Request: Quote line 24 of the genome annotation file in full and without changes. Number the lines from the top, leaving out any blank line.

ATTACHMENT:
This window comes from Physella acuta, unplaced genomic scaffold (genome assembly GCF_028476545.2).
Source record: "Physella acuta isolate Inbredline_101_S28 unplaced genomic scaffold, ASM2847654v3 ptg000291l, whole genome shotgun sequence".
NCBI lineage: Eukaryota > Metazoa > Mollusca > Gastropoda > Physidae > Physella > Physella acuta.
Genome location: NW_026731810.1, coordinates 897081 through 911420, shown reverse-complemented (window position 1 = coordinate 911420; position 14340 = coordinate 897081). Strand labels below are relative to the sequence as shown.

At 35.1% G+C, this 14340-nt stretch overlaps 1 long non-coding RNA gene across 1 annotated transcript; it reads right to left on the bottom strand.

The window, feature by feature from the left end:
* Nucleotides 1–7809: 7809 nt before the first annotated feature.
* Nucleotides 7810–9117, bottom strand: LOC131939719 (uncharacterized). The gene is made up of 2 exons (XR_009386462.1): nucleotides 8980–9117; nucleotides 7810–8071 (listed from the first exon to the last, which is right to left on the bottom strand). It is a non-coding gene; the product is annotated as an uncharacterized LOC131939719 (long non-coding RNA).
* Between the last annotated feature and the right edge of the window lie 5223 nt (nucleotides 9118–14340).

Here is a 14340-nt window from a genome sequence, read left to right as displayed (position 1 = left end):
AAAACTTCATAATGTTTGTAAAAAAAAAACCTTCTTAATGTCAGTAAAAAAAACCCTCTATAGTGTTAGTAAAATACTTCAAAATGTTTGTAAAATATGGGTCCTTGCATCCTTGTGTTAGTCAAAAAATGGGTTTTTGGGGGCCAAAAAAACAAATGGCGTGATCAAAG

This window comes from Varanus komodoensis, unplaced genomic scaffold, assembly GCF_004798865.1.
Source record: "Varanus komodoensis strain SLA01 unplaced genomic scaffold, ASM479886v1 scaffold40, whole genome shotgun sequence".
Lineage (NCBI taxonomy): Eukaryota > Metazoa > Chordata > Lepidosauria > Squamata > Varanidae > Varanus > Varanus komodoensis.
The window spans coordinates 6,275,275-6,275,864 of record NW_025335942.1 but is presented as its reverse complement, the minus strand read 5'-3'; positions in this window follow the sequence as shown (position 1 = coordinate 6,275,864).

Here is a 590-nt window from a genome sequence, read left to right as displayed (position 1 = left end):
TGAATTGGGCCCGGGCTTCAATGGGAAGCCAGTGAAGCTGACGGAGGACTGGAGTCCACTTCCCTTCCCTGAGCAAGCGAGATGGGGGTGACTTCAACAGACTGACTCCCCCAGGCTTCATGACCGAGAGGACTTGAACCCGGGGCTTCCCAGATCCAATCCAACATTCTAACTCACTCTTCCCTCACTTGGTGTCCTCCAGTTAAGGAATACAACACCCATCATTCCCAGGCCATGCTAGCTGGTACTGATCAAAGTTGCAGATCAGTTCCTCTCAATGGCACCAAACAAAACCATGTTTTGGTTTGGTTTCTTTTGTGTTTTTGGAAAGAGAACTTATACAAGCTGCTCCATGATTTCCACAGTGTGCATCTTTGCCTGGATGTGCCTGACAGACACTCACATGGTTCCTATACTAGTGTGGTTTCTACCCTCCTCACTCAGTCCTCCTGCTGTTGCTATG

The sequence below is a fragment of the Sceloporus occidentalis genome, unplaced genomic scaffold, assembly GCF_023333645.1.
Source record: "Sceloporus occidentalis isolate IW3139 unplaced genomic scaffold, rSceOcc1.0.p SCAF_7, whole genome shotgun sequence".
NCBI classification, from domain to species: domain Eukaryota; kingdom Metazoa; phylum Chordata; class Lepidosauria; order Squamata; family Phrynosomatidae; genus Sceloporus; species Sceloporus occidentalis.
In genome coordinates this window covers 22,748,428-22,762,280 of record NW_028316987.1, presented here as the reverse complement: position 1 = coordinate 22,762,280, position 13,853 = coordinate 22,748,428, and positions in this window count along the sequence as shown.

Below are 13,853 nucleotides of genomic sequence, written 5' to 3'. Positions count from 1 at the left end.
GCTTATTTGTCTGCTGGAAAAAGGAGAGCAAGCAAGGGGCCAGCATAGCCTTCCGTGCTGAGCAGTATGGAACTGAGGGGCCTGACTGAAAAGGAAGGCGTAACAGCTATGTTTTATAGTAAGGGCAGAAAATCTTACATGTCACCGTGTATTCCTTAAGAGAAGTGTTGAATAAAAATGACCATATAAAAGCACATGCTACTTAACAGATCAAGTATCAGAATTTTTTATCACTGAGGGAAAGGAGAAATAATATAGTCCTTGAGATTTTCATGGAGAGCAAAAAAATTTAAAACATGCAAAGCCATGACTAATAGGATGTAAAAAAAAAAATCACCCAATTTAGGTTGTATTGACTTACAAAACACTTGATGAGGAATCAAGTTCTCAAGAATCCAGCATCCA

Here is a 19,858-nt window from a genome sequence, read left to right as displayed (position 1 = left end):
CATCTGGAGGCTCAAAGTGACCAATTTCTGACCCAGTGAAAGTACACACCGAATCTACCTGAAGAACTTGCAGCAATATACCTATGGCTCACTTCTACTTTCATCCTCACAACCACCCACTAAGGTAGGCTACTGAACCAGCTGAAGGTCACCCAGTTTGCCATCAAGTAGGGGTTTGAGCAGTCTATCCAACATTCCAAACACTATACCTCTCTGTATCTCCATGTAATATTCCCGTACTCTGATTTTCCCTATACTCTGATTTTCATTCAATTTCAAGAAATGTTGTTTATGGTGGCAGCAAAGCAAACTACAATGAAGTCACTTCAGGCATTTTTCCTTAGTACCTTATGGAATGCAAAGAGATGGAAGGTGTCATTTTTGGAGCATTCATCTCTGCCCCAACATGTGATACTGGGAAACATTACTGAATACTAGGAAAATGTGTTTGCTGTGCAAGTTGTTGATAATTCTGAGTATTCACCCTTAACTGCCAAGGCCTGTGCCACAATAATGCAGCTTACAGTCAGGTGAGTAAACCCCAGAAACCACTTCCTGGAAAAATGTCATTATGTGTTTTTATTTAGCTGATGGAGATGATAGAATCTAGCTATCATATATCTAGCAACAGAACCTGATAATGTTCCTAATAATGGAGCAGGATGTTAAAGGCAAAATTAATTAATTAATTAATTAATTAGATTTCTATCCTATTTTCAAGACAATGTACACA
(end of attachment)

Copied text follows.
Here is a 19,858-nt window from a genome sequence, read left to right as displayed (position 1 = left end):